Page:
Adapting to climate change in the Mekong Delta
Vietnam is one of the world's leading exporters of agricultural products supplying rice, coconut, cashew nuts, black pepper, coffee, tea, rubber and fishery products globally.
The main source of Vietnam’s agricultural abundance comes from the Mekong river which originates in the high Tibetan plateau and runs through China, Myanmar, Laos, Thailand, Cambodia, and Vietnam. The Mekong Delta’s biodiversity and cultural heritage is a source of beauty and wonder.
The tropical monsoon season, which runs from April to September, nurtures rice paddies and many other food crops across Vietnam’s delta region. However, climate change is increasingly putting pressure on this natural ecosystem and impacting the lives of the local community.
In 2015-2016, the Mekong Delta saw the largest freshwater drought and salinity intrusion in over 100 years causing the loss of one million tonnes of paddy in the delta, and 500,000 households suffered a shortage of daily use water.
Disaster struck again in 2020, when drought and salinity intrusion surpassed the 2016 record, causing even more devastation to farmland and livelihoods of the farming community. It then became clear that these weather events are the new normal and an innovative approach is needed to help these communities withstand the impacts of climate change.
The Vietnamese and Dutch governments have joined forces to work on the Mekong Delta Agricultural Transformation plan (MD ATP), thereby taking a landscape approach to address climate change and support livelihoods. The Dutch fund for Climate Development represents one of many actions taken by the Dutch government to increase the resiliency of communities and ecosystems most vulnerable to climate change.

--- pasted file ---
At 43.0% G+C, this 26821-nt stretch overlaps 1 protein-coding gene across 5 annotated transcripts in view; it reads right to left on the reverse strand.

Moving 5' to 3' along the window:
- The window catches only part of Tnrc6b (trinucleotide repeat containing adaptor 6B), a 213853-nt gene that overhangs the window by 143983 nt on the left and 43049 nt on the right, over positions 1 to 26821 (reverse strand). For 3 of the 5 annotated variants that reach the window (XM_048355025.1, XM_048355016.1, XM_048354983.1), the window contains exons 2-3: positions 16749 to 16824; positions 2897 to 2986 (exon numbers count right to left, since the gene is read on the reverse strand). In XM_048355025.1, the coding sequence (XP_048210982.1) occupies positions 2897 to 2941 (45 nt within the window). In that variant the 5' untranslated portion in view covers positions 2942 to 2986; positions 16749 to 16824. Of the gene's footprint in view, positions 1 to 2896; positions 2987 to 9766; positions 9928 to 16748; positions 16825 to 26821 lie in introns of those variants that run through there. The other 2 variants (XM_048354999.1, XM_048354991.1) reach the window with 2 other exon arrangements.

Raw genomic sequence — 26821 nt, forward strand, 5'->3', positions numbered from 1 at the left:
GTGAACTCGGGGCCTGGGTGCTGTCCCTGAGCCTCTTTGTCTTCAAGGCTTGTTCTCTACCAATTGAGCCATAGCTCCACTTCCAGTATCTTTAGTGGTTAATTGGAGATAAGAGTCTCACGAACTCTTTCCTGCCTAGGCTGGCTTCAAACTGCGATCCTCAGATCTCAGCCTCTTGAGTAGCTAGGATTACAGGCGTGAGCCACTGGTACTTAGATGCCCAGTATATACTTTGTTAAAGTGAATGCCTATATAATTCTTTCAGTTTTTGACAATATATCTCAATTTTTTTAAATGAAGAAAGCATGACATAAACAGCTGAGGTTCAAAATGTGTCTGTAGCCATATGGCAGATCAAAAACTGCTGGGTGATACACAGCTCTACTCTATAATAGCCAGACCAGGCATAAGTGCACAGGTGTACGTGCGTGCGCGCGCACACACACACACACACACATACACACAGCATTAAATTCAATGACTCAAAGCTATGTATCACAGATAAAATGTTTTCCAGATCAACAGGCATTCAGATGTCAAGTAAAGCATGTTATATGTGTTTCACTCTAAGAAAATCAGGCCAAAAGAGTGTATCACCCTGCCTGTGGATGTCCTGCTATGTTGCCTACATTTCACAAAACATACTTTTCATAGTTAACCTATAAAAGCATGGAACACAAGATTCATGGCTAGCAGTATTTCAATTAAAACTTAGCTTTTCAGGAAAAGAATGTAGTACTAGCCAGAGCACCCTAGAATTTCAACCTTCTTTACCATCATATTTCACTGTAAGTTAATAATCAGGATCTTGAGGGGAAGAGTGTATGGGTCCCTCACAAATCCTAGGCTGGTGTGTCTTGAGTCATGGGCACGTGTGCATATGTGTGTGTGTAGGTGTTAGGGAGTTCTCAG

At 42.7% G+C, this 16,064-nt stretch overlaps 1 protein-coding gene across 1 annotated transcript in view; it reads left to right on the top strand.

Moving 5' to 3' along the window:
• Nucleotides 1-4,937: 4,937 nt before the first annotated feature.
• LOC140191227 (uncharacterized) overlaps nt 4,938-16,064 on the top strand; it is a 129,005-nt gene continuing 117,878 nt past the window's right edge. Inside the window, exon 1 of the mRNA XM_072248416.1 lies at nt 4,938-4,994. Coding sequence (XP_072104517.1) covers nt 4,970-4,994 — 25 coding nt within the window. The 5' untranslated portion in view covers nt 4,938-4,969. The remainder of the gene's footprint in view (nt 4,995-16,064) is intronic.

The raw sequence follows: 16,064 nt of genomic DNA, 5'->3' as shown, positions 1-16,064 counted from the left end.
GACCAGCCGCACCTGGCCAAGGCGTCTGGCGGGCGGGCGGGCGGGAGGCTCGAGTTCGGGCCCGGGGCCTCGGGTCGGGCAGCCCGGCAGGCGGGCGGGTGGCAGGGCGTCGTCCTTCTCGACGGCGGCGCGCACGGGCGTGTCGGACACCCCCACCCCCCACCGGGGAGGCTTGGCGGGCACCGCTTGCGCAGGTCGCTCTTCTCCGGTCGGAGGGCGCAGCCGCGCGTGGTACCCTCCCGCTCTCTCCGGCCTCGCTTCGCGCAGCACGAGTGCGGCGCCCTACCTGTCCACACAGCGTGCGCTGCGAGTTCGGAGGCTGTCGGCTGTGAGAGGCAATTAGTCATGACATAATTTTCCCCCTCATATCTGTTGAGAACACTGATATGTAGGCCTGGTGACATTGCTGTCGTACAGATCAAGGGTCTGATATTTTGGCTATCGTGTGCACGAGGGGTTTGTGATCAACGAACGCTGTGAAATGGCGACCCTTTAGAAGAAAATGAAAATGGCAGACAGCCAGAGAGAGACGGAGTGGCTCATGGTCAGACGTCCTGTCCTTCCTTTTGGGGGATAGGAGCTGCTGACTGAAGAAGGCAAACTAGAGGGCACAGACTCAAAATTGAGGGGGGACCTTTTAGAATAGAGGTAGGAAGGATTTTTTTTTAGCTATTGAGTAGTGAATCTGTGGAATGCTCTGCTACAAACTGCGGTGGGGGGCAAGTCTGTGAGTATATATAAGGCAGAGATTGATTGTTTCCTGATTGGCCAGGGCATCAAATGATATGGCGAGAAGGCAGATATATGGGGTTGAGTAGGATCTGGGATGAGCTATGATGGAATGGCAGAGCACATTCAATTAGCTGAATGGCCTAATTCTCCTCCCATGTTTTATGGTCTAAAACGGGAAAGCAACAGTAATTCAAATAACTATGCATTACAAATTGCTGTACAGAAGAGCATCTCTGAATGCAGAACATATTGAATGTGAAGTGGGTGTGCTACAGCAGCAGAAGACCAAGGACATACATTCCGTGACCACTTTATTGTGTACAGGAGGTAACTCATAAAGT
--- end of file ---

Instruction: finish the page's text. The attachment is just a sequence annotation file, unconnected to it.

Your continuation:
The DFCD is exploring solutions to address these challenges. For example, working with farmers in the Delta to help them grow more climate-resilient, less water-intensive fruits and crops.
The fund is also exploring the impact of switching farmers from rice to more climate-resilient fruits, such as dragon fruit, jackfruit, pomelo, coconut and cantaloupe. These fruits could reduce the risk of a failed harvest while at the same time boosting the total income earned by the farmers. In addition, the DFCD’s work seeks to bridge food science and market linkages to help Vietnam reach greater agricultural heights and prosperity for those communities who have had the least impact on climate change but who sadly will suffer the worst effects.
About the Dutch Fund for Climate Development
The Dutch Fund for Climate and Development is a 160 million euro climate and development fund sponsored by the Dutch government to implement climate change adaptation projects in emerging Asian and African countries.
The Dutch Entrepreneurial Development Bank (FMO) leads the fund together with Climate Fund Manager (CFM), World Wide Fund for Nature Netherlands (WWF-NL) and SNV Netherlands Development Organisation.
For more information contact
Business and Investment Officer: Alex Downs - email@example.com www.snv.org
Junior Business Development Officer: Yen Nguyen - firstname.lastname@example.org